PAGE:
Navistar investors got a double dose of bad news as the truck and engine maker reported its 12th consecutive quarterly loss and disclosed that regulators may be close to filing an enforcement action against it.
The U.S. Securities and Exchange Commission has been investigating Navistar since July 2012 in connection with statements the company made about its efforts to obtain a document from the Environmental Protection Agency certifying its engines complied with certain provisions of the Clean Air Act.
In an earnings conference call Wednesday, Navistar said it had received notice from the SEC indicating its staff had recommended an “enforcement action.”
As a manufacturer of heavy-duty diesel engines, Navistar must obtain a certificate of conformity from the EPA each year for each type of engine that it sells. The SEC has been focusing on whether management deliberately downplayed compliance problems in disclosures to the public.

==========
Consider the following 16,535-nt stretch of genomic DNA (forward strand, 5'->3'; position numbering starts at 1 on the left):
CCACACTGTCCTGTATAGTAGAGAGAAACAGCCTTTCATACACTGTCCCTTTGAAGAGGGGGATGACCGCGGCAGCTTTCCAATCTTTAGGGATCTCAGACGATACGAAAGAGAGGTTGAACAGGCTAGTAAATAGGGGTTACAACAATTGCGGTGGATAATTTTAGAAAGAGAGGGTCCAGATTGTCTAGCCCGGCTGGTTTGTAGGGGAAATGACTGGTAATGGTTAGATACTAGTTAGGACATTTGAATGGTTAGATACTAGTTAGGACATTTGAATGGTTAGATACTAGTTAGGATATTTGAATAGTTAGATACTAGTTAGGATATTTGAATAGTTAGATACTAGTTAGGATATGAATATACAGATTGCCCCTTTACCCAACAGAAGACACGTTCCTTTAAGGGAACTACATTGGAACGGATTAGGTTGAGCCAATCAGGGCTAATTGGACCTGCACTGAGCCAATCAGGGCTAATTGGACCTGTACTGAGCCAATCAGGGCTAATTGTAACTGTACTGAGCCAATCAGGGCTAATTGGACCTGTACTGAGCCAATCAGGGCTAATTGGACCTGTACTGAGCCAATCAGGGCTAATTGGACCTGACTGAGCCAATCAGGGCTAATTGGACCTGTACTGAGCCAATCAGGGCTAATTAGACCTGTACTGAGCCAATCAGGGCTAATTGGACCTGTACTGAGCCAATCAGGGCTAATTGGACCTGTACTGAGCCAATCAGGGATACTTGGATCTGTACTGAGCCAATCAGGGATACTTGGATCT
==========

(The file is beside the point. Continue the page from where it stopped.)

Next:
On the earnings front, the company reported a net loss of $28 million, or 34 cents per share, for the third quarter, compared with a loss of $2 million, or 2 cents per share, a year earlier. Revenue fell nearly 11% to $2.54 billion, below analysts’ average estimate of $2.75 billion.
“We are encouraged that overall, our core truck business continues to improve year-over-year, driven by steady and improving performance in medium, school bus and severe service, where we are on track to achieve our full-year market share goals,” Navistar CEO Troy A. Clarke said. “We’re not standing still and we continue to take actions to improve both the revenue and cost sides of the business.”
Wall Street was not particularly encouraged, though, as Navistar stock closed down more than 4% on Wednesday, at $16.61. The shares have fallen about 48% so far this year.
“Navistar is working through a lengthy corporate restructuring, as it faces a dismal truck market in Brazil and engine reliability issues that caused it to shed market share in North America to competitors,” The Wall Street Journal said.
In a note, Vicki Bryan, a bond analyst at Gimme Credit, said that “Navistar is, now three years later, a company virtually reborn with credible and capable management, finally, and it must address and resolve the legal consequences of the previous 10 years of hubris and failure.” Bryan said the company “can, over the next year or so, potentially absorb penalties and settlements of potentially $300 million to 500 million, mostly with cash on hand and newly reemerging free cash flow generating capability.”